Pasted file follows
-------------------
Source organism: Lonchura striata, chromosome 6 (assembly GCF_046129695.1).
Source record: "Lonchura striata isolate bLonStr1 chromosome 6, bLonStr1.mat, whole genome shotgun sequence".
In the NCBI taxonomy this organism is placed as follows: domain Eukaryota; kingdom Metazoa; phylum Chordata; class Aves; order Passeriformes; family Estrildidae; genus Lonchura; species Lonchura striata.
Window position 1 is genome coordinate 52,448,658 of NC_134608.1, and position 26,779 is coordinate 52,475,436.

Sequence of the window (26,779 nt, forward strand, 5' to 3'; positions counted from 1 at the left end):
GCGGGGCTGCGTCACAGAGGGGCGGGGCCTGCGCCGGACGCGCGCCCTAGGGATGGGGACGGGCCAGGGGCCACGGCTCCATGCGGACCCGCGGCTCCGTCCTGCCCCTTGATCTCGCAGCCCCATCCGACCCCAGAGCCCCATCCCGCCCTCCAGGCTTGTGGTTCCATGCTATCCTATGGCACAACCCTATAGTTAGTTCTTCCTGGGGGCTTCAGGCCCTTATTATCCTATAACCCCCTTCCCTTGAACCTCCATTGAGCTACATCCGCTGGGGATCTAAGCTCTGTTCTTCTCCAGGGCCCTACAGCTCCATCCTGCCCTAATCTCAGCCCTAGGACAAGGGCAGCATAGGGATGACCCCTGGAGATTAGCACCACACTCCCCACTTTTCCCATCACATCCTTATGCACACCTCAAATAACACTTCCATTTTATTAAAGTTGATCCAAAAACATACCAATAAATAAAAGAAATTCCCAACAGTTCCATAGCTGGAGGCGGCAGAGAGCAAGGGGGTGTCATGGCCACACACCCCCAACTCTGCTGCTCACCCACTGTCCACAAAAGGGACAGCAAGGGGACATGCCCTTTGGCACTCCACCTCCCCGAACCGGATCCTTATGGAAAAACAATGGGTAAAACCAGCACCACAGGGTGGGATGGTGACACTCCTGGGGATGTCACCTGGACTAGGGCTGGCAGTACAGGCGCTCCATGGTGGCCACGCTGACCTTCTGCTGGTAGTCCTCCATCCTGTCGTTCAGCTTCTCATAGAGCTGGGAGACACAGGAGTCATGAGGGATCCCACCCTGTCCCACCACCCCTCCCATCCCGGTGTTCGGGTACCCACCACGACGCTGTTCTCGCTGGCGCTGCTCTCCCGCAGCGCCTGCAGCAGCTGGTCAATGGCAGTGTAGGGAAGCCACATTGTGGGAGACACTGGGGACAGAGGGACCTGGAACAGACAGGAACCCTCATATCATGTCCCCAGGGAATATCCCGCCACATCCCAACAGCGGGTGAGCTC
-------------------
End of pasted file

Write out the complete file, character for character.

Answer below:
Source organism: Lonchura striata, chromosome 6 (assembly GCF_046129695.1).
Source record: "Lonchura striata isolate bLonStr1 chromosome 6, bLonStr1.mat, whole genome shotgun sequence".
In the NCBI taxonomy this organism is placed as follows: domain Eukaryota; kingdom Metazoa; phylum Chordata; class Aves; order Passeriformes; family Estrildidae; genus Lonchura; species Lonchura striata.
Window position 1 is genome coordinate 52,448,658 of NC_134608.1, and position 26,779 is coordinate 52,475,436.

Sequence of the window (26,779 nt, forward strand, 5' to 3'; positions counted from 1 at the left end):
GCGGGGCTGCGTCACAGAGGGGCGGGGCCTGCGCCGGACGCGCGCCCTAGGGATGGGGACGGGCCAGGGGCCACGGCTCCATGCGGACCCGCGGCTCCGTCCTGCCCCTTGATCTCGCAGCCCCATCCGACCCCAGAGCCCCATCCCGCCCTCCAGGCTTGTGGTTCCATGCTATCCTATGGCACAACCCTATAGTTAGTTCTTCCTGGGGGCTTCAGGCCCTTATTATCCTATAACCCCCTTCCCTTGAACCTCCATTGAGCTACATCCGCTGGGGATCTAAGCTCTGTTCTTCTCCAGGGCCCTACAGCTCCATCCTGCCCTAATCTCAGCCCTAGGACAAGGGCAGCATAGGGATGACCCCTGGAGATTAGCACCACACTCCCCACTTTTCCCATCACATCCTTATGCACACCTCAAATAACACTTCCATTTTATTAAAGTTGATCCAAAAACATACCAATAAATAAAAGAAATTCCCAACAGTTCCATAGCTGGAGGCGGCAGAGAGCAAGGGGGTGTCATGGCCACACACCCCCAACTCTGCTGCTCACCCACTGTCCACAAAAGGGACAGCAAGGGGACATGCCCTTTGGCACTCCACCTCCCCGAACCGGATCCTTATGGAAAAACAATGGGTAAAACCAGCACCACAGGGTGGGATGGTGACACTCCTGGGGATGTCACCTGGACTAGGGCTGGCAGTACAGGCGCTCCATGGTGGCCACGCTGACCTTCTGCTGGTAGTCCTCCATCCTGTCGTTCAGCTTCTCATAGAGCTGGGAGACACAGGAGTCATGAGGGATCCCACCCTGTCCCACCACCCCTCCCATCCCGGTGTTCGGGTACCCACCACGACGCTGTTCTCGCTGGCGCTGCTCTCCCGCAGCGCCTGCAGCAGCTGGTCAATGGCAGTGTAGGGAAGCCACATTGTGGGAGACACTGGGGACAGAGGGACCTGGAACAGACAGGAACCCTCATATCATGTCCCCAGGGAATATCCCGCCACATCCCAACAGCGGGTGAGCTC